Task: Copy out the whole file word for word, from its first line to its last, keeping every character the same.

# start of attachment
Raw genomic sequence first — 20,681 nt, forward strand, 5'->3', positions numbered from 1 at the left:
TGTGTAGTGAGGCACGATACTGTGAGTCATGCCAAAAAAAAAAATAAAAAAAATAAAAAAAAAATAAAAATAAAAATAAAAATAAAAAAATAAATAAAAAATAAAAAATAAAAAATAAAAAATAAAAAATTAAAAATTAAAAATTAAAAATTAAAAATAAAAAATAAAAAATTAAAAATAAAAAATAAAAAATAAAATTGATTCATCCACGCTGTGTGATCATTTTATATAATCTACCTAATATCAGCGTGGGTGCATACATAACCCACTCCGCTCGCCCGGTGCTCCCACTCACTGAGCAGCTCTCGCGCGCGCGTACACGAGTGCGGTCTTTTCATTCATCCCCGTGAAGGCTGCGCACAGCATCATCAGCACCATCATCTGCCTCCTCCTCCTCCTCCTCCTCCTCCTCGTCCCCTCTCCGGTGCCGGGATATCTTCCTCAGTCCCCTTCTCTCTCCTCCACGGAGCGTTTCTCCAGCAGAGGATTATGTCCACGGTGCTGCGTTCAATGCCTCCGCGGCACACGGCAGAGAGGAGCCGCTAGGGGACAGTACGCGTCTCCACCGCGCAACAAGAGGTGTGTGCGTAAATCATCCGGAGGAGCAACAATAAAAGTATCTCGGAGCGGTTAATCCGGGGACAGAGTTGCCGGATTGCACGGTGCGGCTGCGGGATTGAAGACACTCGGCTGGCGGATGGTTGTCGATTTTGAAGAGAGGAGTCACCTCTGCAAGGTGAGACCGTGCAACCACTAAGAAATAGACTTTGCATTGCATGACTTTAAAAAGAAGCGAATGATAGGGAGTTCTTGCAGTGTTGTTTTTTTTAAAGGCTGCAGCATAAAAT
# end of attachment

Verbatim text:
Raw genomic sequence first — 20,681 nt, forward strand, 5'->3', positions numbered from 1 at the left:
TGTGTAGTGAGGCACGATACTGTGAGTCATGCCAAAAAAAAAAATAAAAAAAATAAAAAAAAAATAAAAATAAAAATAAAAATAAAAAAATAAATAAAAAATAAAAAATAAAAAATAAAAAATAAAAAATTAAAAATTAAAAATTAAAAATTAAAAATAAAAAATAAAAAATTAAAAATAAAAAATAAAAAATAAAATTGATTCATCCACGCTGTGTGATCATTTTATATAATCTACCTAATATCAGCGTGGGTGCATACATAACCCACTCCGCTCGCCCGGTGCTCCCACTCACTGAGCAGCTCTCGCGCGCGCGTACACGAGTGCGGTCTTTTCATTCATCCCCGTGAAGGCTGCGCACAGCATCATCAGCACCATCATCTGCCTCCTCCTCCTCCTCCTCCTCCTCCTCGTCCCCTCTCCGGTGCCGGGATATCTTCCTCAGTCCCCTTCTCTCTCCTCCACGGAGCGTTTCTCCAGCAGAGGATTATGTCCACGGTGCTGCGTTCAATGCCTCCGCGGCACACGGCAGAGAGGAGCCGCTAGGGGACAGTACGCGTCTCCACCGCGCAACAAGAGGTGTGTGCGTAAATCATCCGGAGGAGCAACAATAAAAGTATCTCGGAGCGGTTAATCCGGGGACAGAGTTGCCGGATTGCACGGTGCGGCTGCGGGATTGAAGACACTCGGCTGGCGGATGGTTGTCGATTTTGAAGAGAGGAGTCACCTCTGCAAGGTGAGACCGTGCAACCACTAAGAAATAGACTTTGCATTGCATGACTTTAAAAAGAAGCGAATGATAGGGAGTTCTTGCAGTGTTGTTTTTTTTAAAGGCTGCAGCATAAAAT